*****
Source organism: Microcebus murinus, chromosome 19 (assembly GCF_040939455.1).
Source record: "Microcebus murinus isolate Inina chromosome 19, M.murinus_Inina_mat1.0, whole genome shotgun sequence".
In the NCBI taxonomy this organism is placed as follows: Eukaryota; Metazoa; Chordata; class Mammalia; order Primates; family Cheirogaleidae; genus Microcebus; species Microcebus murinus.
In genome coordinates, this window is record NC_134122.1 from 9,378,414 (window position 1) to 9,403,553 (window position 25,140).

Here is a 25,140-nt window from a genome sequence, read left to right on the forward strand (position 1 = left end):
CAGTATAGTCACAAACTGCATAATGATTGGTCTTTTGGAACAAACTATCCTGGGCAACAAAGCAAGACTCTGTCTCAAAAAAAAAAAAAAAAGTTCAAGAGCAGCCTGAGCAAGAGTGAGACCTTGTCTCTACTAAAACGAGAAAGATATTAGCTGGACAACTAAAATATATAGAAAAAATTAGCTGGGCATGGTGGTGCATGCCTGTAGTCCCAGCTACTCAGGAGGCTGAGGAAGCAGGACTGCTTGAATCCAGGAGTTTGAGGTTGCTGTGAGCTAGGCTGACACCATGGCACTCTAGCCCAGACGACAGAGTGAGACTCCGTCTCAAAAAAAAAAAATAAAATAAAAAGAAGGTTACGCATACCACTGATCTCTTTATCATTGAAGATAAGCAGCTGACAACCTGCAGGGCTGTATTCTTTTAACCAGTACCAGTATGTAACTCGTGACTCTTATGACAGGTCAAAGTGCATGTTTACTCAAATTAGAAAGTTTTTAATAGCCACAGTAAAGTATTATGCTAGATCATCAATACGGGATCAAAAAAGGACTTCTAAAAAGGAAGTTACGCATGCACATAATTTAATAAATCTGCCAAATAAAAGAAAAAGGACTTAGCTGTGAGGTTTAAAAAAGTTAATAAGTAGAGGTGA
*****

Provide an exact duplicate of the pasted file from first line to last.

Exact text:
Source organism: Microcebus murinus, chromosome 19 (assembly GCF_040939455.1).
Source record: "Microcebus murinus isolate Inina chromosome 19, M.murinus_Inina_mat1.0, whole genome shotgun sequence".
In the NCBI taxonomy this organism is placed as follows: Eukaryota; Metazoa; Chordata; class Mammalia; order Primates; family Cheirogaleidae; genus Microcebus; species Microcebus murinus.
In genome coordinates, this window is record NC_134122.1 from 9,378,414 (window position 1) to 9,403,553 (window position 25,140).

Here is a 25,140-nt window from a genome sequence, read left to right on the forward strand (position 1 = left end):
CAGTATAGTCACAAACTGCATAATGATTGGTCTTTTGGAACAAACTATCCTGGGCAACAAAGCAAGACTCTGTCTCAAAAAAAAAAAAAAAAGTTCAAGAGCAGCCTGAGCAAGAGTGAGACCTTGTCTCTACTAAAACGAGAAAGATATTAGCTGGACAACTAAAATATATAGAAAAAATTAGCTGGGCATGGTGGTGCATGCCTGTAGTCCCAGCTACTCAGGAGGCTGAGGAAGCAGGACTGCTTGAATCCAGGAGTTTGAGGTTGCTGTGAGCTAGGCTGACACCATGGCACTCTAGCCCAGACGACAGAGTGAGACTCCGTCTCAAAAAAAAAAAATAAAATAAAAAGAAGGTTACGCATACCACTGATCTCTTTATCATTGAAGATAAGCAGCTGACAACCTGCAGGGCTGTATTCTTTTAACCAGTACCAGTATGTAACTCGTGACTCTTATGACAGGTCAAAGTGCATGTTTACTCAAATTAGAAAGTTTTTAATAGCCACAGTAAAGTATTATGCTAGATCATCAATACGGGATCAAAAAAGGACTTCTAAAAAGGAAGTTACGCATGCACATAATTTAATAAATCTGCCAAATAAAAGAAAAAGGACTTAGCTGTGAGGTTTAAAAAAGTTAATAAGTAGAGGTGA